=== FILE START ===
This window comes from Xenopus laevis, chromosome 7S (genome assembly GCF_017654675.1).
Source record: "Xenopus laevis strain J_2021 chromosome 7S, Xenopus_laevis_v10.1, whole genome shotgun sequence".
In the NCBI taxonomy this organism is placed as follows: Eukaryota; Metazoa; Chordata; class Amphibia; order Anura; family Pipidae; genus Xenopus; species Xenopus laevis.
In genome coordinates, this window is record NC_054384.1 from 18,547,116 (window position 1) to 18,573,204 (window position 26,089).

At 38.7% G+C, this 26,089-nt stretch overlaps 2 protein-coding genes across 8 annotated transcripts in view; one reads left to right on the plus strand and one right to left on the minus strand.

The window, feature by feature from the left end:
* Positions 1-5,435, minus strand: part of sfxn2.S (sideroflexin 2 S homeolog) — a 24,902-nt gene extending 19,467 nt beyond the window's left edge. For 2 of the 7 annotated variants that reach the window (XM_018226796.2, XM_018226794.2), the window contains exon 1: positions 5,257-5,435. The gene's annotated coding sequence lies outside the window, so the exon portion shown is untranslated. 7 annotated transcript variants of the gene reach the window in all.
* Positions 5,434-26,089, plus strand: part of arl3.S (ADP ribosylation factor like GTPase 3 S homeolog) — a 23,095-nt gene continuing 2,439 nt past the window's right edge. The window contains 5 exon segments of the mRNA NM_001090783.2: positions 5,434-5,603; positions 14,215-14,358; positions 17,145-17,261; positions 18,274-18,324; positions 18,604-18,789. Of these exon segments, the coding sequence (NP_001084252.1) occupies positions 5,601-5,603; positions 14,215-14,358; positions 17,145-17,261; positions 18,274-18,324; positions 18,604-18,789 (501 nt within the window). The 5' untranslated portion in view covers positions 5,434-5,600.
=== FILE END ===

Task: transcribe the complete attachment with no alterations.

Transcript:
This window comes from Xenopus laevis, chromosome 7S (genome assembly GCF_017654675.1).
Source record: "Xenopus laevis strain J_2021 chromosome 7S, Xenopus_laevis_v10.1, whole genome shotgun sequence".
In the NCBI taxonomy this organism is placed as follows: Eukaryota; Metazoa; Chordata; class Amphibia; order Anura; family Pipidae; genus Xenopus; species Xenopus laevis.
In genome coordinates, this window is record NC_054384.1 from 18,547,116 (window position 1) to 18,573,204 (window position 26,089).

At 38.7% G+C, this 26,089-nt stretch overlaps 2 protein-coding genes across 8 annotated transcripts in view; one reads left to right on the plus strand and one right to left on the minus strand.

The window, feature by feature from the left end:
* Positions 1-5,435, minus strand: part of sfxn2.S (sideroflexin 2 S homeolog) — a 24,902-nt gene extending 19,467 nt beyond the window's left edge. For 2 of the 7 annotated variants that reach the window (XM_018226796.2, XM_018226794.2), the window contains exon 1: positions 5,257-5,435. The gene's annotated coding sequence lies outside the window, so the exon portion shown is untranslated. 7 annotated transcript variants of the gene reach the window in all.
* Positions 5,434-26,089, plus strand: part of arl3.S (ADP ribosylation factor like GTPase 3 S homeolog) — a 23,095-nt gene continuing 2,439 nt past the window's right edge. The window contains 5 exon segments of the mRNA NM_001090783.2: positions 5,434-5,603; positions 14,215-14,358; positions 17,145-17,261; positions 18,274-18,324; positions 18,604-18,789. Of these exon segments, the coding sequence (NP_001084252.1) occupies positions 5,601-5,603; positions 14,215-14,358; positions 17,145-17,261; positions 18,274-18,324; positions 18,604-18,789 (501 nt within the window). The 5' untranslated portion in view covers positions 5,434-5,600.